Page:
And we think that a simple life means a loincloth and one meal a day - that is called the simple life. Inside you may be boiling; inside you are burning with desire, with lust, with the desire to dominate, to have power, to be regarded as popular, to be saluted as a great man; but outwardly you have the symbol of simplicity - you have to see the falseness of this, see the truth in the false. Simplicity is within, or without. So, a religious mind knows what true simplicity is. True simplicity is not the disciplined austerity, because to be really inwardly simple you must be austere. Simplicity implies a mind that can be alone, that does not depend for its happiness, for its comfort, for its security on something outside. And it is only the inwardly simple mind that is capable of being alone; and it is only the simple, religious mind that is capable of seeing beauty. Without beauty you have no religious life.
You know, beauty means sensitivity - sensitivity to dirt, to squalor, to disorder, and also, sensitivity to the beauty of a tree, of a person,of a gesture, of a word, of a feeling. If you have beauty - which is to be sensitive - how can you be sensitive to reality? Reality is beauty, not the images carved out by the mind or by the hand. So a religious mind is sensitive and therefore capable of seeing that which is true in the squalor and seeing that which is beautiful. The religious mind can only see beauty when there is passion. You know, you can look at a tree, you can look at the beautiful face of a man or a woman or a child; but you cannot see the beauty of it, if there is no passion behind it. I do not mean by "passion" lust or sexual desire but just to see the rich man go by in a car, to see the bird on the wing, to see a leaf fall down by the road. To see, you must have passion; otherwise, you are merely looking. So, a religious man, a religious life, a religious mind sees the fact and therefore is in a state of sensitivity.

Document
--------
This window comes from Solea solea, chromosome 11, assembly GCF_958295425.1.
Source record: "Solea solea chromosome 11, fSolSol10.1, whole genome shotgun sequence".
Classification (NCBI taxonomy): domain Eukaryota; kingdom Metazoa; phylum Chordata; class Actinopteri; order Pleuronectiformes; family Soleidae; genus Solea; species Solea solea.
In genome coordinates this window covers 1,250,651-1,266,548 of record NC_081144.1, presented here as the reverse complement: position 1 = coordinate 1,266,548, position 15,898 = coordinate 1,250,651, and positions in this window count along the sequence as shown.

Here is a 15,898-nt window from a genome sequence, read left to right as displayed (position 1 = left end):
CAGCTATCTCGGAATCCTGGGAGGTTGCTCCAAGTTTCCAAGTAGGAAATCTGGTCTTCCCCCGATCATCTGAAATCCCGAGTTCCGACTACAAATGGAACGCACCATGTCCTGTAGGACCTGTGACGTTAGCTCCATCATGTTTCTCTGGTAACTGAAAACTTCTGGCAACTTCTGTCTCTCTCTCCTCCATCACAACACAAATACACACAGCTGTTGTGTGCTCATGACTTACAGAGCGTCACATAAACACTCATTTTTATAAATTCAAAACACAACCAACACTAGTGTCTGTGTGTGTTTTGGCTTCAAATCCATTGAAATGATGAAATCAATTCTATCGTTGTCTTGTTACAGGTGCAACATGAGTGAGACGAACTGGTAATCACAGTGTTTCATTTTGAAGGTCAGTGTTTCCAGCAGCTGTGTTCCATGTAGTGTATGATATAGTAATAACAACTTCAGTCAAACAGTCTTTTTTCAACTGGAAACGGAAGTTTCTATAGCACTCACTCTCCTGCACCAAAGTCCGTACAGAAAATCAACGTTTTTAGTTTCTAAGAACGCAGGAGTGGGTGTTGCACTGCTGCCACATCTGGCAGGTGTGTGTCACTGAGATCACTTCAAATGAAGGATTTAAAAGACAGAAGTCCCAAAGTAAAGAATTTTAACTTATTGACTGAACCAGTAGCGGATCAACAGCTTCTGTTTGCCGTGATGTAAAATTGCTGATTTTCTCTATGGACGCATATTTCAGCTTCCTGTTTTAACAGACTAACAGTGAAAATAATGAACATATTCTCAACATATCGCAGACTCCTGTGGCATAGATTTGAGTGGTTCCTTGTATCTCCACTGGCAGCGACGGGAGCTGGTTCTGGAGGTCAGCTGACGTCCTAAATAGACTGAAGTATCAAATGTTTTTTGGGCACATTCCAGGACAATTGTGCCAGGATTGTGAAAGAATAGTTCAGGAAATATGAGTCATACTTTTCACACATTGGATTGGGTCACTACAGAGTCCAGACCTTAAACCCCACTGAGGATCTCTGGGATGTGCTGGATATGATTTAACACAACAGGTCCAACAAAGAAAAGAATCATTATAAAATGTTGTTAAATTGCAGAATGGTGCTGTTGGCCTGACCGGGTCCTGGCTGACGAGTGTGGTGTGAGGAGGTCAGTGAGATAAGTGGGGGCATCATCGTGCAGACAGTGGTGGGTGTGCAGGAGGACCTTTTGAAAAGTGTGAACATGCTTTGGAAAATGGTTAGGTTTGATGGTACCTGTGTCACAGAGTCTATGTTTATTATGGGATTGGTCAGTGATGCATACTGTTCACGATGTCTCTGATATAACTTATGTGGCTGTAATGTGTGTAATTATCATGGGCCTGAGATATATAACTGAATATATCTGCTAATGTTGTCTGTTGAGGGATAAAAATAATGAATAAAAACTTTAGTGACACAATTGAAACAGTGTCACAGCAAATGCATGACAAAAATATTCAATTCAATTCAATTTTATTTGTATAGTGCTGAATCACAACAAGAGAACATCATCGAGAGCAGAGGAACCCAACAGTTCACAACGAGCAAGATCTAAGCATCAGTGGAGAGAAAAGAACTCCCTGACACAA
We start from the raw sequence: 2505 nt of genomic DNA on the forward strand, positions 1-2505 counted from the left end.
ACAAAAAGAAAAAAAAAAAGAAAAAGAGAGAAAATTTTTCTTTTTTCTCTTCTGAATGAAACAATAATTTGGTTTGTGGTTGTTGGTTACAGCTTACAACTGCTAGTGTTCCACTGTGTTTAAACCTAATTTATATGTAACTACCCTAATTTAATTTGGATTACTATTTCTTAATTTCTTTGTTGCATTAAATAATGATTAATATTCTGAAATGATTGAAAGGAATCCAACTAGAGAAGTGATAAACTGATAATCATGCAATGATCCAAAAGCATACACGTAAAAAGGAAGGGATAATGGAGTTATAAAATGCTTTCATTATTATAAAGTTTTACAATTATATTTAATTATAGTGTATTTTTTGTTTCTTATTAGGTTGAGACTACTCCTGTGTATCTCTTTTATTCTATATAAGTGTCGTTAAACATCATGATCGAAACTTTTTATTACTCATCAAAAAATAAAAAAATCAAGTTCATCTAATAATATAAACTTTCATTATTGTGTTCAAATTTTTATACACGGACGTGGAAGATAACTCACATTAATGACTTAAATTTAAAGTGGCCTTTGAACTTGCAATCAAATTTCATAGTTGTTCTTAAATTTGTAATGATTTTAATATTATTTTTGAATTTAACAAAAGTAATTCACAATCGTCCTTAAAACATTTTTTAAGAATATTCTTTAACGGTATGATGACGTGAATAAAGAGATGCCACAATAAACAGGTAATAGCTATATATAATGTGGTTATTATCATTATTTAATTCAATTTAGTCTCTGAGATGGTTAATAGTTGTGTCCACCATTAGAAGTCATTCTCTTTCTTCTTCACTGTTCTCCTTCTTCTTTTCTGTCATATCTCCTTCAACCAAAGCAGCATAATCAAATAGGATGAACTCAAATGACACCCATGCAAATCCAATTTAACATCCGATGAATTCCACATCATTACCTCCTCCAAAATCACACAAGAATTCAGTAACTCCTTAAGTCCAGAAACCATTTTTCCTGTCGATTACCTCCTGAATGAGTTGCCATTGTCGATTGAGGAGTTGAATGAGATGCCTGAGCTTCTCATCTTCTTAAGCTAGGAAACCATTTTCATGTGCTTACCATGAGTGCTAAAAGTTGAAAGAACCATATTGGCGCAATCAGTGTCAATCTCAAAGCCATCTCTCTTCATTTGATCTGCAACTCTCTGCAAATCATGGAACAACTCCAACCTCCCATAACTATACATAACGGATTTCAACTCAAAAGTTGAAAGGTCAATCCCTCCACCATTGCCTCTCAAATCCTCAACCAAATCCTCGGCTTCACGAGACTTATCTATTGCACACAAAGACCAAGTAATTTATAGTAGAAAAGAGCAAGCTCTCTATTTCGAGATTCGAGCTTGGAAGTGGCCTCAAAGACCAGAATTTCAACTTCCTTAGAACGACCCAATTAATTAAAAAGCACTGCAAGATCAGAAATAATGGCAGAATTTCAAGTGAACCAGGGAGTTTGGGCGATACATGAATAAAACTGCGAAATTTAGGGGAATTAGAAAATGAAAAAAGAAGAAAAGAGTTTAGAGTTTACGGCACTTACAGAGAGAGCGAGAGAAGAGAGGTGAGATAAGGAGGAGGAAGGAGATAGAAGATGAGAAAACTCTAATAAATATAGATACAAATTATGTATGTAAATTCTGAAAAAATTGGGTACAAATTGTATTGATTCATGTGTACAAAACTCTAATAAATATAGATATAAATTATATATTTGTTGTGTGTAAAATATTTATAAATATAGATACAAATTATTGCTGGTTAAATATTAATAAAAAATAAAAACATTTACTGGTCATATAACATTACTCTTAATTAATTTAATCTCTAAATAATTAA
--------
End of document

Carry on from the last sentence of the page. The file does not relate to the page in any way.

Then it is only the religious mind that knows what the emptiness of the mind is. You know, the empty mind is the mind that is empty, not in the sense of void, but a mind that is astonishingly aware, attentive, a mind that is highly sensitive and therefore a mind that has no centre and thereby creates space. It is only the mind that has no centre, that has the space of immensity, that is the religious mind; and it is only the religious mind that is a creative mind.
We do not know what it is to be creative. We can invent - we can invent a new machine, a new way of talking, a new concept of life - but there cannot be creation without understanding love. Love, death and creation go hand in hand. Love is not memory; it is not an idea, it is not a concept. Love is neither profane nor divine. Love is not sympathy, sentiment, emotion. Sympathy and emotion are involved in jealousy, hatred. But when hatred, jealousy, envy, greed, ambition and the desire for power cease because one sees the truth in the false, then out of that perception love comes into being. And love cannot exist if there is no death of yesterday and of the minute past - then it is merely a continuity of what has been.
So, a religious mind is a creative mind, not writing a poem, prose, or putting paint on a canvas - that is not a creative mind at all. A creative mind is the mind in which a total mutation has taken place. And then only in this extraordinary state which is not mystical, which is not an escape from life, is it possible for the eternal to be. And such a mind alone can solve the problems of man.
November 11, 1964
New Delhi 1964
New Delhi 7th Public Talk 11th November 1964